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EIA: northeast natural gas spot prices fall as pipelines fill

Published by , Editorial Assistant
World Pipelines,

Natural gas flows out of the northeast region into the rest of the US averaged more than 16 billion ft3/d during September – between 1 billion ft3/d and 2 billion ft3/d more than in previous months, according to data from Genscape. The movement of natural gas has increased as natural gas spot prices have declined in the northeast and as production in Appalachia has continued to grow.

During the past three weeks, natural gas prices at Appalachian supply hubs, Dominion South and Tennessee Zone 4 Marcellus, fell from about US$2/million British thermal units (million Btu) in mid-September to lows of 76¢/million Btu and 65¢/million Btu, respectively, on 4 October. The resulting average price difference of US$1.59/million Btu lower than the Henry Hub national benchmark was the widest price gap since 5 October 2018. In both instances, northeastern pipelines had declared force majeure – a declaration used when unforeseeable events prevent companies from fulfilling their contractual obligations.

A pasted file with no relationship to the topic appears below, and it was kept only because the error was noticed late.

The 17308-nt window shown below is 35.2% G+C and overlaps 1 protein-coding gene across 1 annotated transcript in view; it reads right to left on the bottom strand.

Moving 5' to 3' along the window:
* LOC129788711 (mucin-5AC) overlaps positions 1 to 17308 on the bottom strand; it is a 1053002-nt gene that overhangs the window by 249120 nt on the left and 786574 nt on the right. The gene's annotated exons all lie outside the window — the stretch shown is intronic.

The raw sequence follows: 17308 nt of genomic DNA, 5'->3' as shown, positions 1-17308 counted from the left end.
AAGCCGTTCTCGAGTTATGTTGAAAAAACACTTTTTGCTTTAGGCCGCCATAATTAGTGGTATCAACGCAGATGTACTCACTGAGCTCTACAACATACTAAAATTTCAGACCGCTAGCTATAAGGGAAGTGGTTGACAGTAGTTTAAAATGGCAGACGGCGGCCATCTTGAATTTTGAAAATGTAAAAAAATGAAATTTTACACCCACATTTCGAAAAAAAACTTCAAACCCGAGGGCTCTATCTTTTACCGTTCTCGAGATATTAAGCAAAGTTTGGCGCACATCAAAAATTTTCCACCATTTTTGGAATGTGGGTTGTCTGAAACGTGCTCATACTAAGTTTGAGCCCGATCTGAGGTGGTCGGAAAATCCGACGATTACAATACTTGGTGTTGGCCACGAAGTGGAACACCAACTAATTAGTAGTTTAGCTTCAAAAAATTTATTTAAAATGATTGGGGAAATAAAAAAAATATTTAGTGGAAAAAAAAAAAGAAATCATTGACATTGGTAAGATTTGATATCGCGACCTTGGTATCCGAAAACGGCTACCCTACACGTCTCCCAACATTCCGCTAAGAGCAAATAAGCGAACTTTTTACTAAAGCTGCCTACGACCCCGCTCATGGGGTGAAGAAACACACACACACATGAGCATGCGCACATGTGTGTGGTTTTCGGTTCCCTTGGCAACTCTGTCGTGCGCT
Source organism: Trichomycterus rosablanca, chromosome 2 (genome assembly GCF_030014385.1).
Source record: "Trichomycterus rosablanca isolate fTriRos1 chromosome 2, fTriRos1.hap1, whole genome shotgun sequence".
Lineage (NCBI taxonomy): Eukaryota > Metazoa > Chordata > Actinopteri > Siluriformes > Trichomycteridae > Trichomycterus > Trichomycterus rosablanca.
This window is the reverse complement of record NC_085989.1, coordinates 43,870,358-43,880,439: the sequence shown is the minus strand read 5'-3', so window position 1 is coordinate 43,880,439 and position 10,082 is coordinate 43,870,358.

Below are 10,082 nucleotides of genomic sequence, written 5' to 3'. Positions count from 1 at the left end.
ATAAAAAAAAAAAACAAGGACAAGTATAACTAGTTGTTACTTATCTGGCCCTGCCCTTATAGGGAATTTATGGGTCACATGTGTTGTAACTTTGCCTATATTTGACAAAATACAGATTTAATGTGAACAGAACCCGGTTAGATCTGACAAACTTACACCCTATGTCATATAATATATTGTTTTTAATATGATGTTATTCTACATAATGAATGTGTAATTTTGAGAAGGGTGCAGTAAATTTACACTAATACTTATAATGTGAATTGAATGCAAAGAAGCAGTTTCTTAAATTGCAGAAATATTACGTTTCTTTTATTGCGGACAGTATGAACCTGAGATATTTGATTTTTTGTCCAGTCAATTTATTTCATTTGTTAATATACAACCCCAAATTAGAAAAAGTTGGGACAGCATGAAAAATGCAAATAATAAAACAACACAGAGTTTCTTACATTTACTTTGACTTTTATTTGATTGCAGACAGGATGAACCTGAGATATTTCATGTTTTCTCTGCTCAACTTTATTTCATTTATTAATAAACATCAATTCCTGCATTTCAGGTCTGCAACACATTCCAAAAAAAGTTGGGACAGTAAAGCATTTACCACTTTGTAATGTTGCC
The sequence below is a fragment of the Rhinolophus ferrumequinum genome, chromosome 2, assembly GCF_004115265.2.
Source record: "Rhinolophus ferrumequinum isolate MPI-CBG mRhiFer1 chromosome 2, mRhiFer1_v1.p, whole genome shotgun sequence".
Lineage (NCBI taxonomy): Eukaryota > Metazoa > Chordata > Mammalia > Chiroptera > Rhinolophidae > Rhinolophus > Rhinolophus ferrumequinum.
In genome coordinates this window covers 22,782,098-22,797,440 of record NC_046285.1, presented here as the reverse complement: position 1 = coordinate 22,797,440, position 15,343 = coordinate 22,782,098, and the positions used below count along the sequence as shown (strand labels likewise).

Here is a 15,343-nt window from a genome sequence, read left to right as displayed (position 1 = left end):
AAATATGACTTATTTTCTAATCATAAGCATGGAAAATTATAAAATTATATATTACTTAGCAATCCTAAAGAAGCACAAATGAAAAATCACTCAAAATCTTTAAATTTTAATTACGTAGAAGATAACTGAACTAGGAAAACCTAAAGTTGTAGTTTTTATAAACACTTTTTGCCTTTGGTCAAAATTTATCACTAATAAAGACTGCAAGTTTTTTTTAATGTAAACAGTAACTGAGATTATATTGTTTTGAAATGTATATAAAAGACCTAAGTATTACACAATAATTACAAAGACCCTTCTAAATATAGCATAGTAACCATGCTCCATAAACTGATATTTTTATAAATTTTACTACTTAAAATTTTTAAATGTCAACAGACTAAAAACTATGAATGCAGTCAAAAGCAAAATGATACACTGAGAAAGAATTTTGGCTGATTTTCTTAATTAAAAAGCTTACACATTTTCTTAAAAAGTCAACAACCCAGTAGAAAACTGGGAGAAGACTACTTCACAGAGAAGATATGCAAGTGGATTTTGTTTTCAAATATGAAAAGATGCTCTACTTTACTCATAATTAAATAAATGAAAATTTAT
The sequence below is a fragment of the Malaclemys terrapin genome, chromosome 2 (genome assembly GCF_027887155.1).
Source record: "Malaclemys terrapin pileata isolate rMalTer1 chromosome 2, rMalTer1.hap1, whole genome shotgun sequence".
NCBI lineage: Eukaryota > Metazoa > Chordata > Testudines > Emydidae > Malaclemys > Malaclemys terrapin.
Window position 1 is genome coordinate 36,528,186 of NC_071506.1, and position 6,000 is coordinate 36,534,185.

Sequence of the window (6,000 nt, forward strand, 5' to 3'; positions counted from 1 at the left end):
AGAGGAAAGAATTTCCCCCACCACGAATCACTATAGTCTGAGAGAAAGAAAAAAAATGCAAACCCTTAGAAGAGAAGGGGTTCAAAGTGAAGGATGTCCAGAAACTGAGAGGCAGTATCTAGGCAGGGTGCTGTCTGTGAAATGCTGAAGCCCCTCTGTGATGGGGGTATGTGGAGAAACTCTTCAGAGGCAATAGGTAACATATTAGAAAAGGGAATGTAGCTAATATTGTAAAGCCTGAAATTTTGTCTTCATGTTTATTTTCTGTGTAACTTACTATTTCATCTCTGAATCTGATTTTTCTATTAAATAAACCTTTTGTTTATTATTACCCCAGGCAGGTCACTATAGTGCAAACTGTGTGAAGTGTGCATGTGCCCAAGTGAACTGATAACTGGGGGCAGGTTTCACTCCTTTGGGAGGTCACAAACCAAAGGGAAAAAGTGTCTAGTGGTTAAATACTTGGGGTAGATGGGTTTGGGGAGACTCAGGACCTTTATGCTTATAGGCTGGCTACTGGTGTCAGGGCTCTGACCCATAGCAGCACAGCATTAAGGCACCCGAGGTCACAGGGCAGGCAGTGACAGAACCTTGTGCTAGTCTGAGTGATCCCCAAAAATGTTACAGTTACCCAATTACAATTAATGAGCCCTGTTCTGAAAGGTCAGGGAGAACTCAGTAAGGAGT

Lower prices in recent weeks have resulted in more favourable economics for transporting natural gas volumes from the northeast to other regional demand markets, notably those in the South Central and Midwest regions. Natural gas spot prices in southwestern Pennsylvania, at Dominion South, and in northeastern Pennsylvania, at Tennessee Zone 4 Marcellus, typically averaged 20¢/million Btu to 50¢/million Btu lower than Henry Hub prices this spring and summer, and this discount began to widen in August.

In September, the average natural gas spot prices at these hubs was 83¢/million Btu lower than the Henry Hub average, and the difference to Henry Hub widened to an average of US$1.59/million Btu lower on 4 October. Similarly, the price gap between Appalachian Basin natural gas spot prices and those at the Chicago Citygate widened from 20¢/million Btu earlier in 2019 to 94¢/million Btu on 4 October.

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